James Butler’s goals this season were simple: improve his game by becoming more efficient, help his team win, and make the NCAA Tournament.

The first goal is completed. Butler is averaging 13.4 points, 11.6 rebounds, and 2.2 assists. He was named third-team all-Colonial Athletic Association.

The rebounding numbers are what stand out. The junior forward isn’t the biggest, doesn’t jump the highest, and at 6-foot-8, isn’t the tallest.

“Anyone can rebound,” Butler said. “The smaller guys are more mobile, so you have to hold them off and wait until the last second to get the rebound. When you have a bigger guy, they usually have a longer reach, so I have to get there before they do.”

Butler leads the CAA and is fifth in the nation in rebounds. He’s fifth in Drexel history for rebounds in a season with 359. All-time Drexel great Malik Rose, who has the top three spots (with 409, 404, and 371), should be the only player in front of him on that list when the season ends.

For Butler, the rebounding didn’t start at Drexel. Nor did it start at the Naval Academy before he transferred to Drexel in 2017. It started at home.

You have to be a good rebounder in the Butler family. James, from Fairfax Station, Va., would be falling short of the standard if he wasn’t.

His father, Vernon Butler, ranks second in Navy basketball history with 1,115 career rebounds. Only Basketball Hall of Famer David Robinson has more. Robinson and Vernon were one of the most dominant frontcourts in the nation when they led Navy to the Elite Eight in 1986.

“He’s the whole reason I play,” James Butler said of his father. “He’s taught me the game and constantly continues to teach me new things.”

His sister, Natalie, set the NCAA single-season record at George Mason with 563 rebounds before being drafted 30th overall by the Dallas Wings in the 2018 WNBA draft. Natalie began her college career at Georgetown, where she was named Big East rookie of the year, before transferring to UConn. She played two seasons at Connecticut and her last season at George Mason.

And his mother, Mary, is an athlete, too. She ran track and played field hockey.

“Everyone’s had their own degree of personal success, and it’s not really a competition,” Butler said. “Everyone is very uplifting and congratulatory.”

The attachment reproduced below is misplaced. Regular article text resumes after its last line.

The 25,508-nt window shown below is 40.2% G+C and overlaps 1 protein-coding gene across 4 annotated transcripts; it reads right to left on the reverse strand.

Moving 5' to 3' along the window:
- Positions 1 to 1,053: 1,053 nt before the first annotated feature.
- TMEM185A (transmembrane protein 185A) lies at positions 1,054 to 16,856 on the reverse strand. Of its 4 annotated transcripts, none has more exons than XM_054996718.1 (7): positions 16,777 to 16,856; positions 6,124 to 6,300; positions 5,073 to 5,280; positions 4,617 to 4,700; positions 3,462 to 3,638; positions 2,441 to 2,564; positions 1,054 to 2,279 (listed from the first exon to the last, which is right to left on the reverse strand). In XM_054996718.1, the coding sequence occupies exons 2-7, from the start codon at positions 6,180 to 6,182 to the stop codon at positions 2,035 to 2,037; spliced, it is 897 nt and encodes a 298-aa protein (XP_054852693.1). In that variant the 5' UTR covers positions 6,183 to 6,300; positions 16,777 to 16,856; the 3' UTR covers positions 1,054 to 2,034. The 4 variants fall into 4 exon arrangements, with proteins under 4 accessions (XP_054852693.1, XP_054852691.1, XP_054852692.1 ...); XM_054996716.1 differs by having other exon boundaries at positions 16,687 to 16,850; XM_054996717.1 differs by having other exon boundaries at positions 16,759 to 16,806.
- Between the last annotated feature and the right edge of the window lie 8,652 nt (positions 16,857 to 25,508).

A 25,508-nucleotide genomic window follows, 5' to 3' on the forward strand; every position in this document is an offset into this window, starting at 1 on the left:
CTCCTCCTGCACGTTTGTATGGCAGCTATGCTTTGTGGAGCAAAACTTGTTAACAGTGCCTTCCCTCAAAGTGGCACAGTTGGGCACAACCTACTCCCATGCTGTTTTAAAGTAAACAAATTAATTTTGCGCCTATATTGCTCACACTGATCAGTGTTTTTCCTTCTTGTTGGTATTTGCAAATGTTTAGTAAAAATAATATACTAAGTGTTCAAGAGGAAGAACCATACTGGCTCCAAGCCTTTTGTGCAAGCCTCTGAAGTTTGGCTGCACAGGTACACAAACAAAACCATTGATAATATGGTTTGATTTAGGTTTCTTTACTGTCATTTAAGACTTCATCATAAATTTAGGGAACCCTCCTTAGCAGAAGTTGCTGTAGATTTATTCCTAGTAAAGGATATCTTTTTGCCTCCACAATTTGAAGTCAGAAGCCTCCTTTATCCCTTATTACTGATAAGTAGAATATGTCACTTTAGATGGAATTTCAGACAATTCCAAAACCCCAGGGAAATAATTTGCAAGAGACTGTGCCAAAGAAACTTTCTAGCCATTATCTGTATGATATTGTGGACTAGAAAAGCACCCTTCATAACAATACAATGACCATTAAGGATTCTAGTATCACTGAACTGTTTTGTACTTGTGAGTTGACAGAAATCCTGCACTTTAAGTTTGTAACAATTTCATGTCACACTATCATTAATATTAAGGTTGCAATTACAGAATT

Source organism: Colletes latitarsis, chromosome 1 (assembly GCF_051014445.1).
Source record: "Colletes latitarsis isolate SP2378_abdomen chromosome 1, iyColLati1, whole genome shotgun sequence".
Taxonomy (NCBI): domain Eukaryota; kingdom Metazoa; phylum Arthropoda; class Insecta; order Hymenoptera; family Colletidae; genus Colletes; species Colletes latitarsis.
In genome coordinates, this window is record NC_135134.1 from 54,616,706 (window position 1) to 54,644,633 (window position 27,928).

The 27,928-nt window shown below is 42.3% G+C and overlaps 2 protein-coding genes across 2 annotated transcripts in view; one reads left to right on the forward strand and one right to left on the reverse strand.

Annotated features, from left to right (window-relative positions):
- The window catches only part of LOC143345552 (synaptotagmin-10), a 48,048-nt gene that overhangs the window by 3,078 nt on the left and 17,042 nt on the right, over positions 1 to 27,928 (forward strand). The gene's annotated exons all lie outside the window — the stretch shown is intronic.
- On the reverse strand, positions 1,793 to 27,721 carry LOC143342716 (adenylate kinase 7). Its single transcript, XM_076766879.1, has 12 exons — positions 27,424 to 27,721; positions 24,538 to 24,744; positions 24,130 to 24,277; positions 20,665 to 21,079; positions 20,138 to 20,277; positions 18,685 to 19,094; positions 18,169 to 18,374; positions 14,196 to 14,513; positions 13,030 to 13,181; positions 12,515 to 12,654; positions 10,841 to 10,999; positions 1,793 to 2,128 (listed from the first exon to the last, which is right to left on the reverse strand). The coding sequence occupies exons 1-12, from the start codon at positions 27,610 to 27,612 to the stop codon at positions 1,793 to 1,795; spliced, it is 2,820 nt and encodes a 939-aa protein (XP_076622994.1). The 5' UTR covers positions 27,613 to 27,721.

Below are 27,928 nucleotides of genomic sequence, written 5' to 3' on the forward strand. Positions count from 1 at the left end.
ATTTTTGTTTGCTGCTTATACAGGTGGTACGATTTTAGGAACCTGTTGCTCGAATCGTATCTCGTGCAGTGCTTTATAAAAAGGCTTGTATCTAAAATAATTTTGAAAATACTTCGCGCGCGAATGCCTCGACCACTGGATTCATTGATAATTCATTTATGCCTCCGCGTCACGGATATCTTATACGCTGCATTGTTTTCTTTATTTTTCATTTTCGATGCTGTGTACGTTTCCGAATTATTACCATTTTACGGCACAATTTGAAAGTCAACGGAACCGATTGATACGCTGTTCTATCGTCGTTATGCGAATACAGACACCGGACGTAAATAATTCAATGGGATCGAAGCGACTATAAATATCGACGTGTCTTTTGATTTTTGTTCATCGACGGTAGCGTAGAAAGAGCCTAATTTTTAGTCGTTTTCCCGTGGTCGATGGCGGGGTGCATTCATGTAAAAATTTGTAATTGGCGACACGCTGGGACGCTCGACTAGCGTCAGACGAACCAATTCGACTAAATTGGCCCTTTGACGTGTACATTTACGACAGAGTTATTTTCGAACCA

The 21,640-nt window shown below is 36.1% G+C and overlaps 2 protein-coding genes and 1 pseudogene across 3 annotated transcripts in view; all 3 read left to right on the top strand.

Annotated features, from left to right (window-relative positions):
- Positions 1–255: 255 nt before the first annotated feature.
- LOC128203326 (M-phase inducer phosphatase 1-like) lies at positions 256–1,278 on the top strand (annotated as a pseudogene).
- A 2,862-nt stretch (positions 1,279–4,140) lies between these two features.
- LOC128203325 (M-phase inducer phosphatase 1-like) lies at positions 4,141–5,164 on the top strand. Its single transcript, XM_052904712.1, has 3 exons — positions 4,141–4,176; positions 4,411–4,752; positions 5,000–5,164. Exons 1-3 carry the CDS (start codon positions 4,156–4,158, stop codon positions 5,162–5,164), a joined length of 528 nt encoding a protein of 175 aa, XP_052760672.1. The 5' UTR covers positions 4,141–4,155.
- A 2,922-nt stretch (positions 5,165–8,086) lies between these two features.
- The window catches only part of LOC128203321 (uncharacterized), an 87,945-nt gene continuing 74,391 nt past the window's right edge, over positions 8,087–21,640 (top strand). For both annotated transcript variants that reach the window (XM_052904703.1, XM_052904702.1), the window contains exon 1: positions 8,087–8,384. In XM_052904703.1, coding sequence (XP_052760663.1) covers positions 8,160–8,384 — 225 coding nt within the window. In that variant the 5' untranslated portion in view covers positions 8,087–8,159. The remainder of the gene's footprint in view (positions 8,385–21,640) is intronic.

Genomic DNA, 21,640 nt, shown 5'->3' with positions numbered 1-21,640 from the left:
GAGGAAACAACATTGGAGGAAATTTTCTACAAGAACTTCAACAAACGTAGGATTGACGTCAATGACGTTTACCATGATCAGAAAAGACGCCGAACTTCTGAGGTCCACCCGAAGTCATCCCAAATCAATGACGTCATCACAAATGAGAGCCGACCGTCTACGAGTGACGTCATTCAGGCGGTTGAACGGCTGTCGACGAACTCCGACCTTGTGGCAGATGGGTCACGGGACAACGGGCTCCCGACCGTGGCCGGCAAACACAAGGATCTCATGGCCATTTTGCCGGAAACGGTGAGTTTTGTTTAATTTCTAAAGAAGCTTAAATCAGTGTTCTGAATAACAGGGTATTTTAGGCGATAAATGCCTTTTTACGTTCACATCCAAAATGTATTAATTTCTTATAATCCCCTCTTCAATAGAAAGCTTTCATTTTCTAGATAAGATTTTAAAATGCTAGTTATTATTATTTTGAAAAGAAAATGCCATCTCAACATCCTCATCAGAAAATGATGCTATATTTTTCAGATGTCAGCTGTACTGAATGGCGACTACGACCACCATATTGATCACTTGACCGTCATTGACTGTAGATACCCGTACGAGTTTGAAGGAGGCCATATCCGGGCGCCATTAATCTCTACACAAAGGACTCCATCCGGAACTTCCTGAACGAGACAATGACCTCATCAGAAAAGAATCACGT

Drexel forward James Butler tries to block a shot by Northeastern guard Shaquille Walters.
TIM TAI / Staff Photographer
Drexel forward James Butler tries to block a shot by Northeastern guard Shaquille Walters.

Drexel coach Zach Spiker sometimes searches for words to describe Butler. He doesn’t like when Butler’s double-doubles are looked at as another day at the office, because they’re not normal. Butler is fourth in the NCAA with 19 double-doubles in 31 games.

“There’s no better representative of our program, of bringing your hard hat every day, than James Butler,” Spiker said after a February win against James Madison. “I’m excited for him to have success because he deserves it, and he works so hard."

Butler and Drexel are preparing for the CAA Tournament, in which they’re seeded eighth, and a matchup with No. 9 UNC-Wilmington at 4 p.m. Saturday.

After a seven-game losing streak, the Dragons (13-18 overall, 6-12 CAA) have to win four games in four nights to qualify for the NCAA Tournament and achieve Butler’s other goal.

That opportunity didn’t seem as far-fetched earlier this season when Drexel started conference play 5-2 after winning the Boardwalk Battle in Atlantic City. Drexel is 1-10 since that start, but Butler sees the bright side. The CAA is wide open this year, and seven of those losses were by single digits.

“I feel like our record doesn’t reflect how good of a team we really are," Butler said. "We had some struggles in the second half of the conference, but overall, we have a really talented team, and we’re capable of making a run in the tournament.”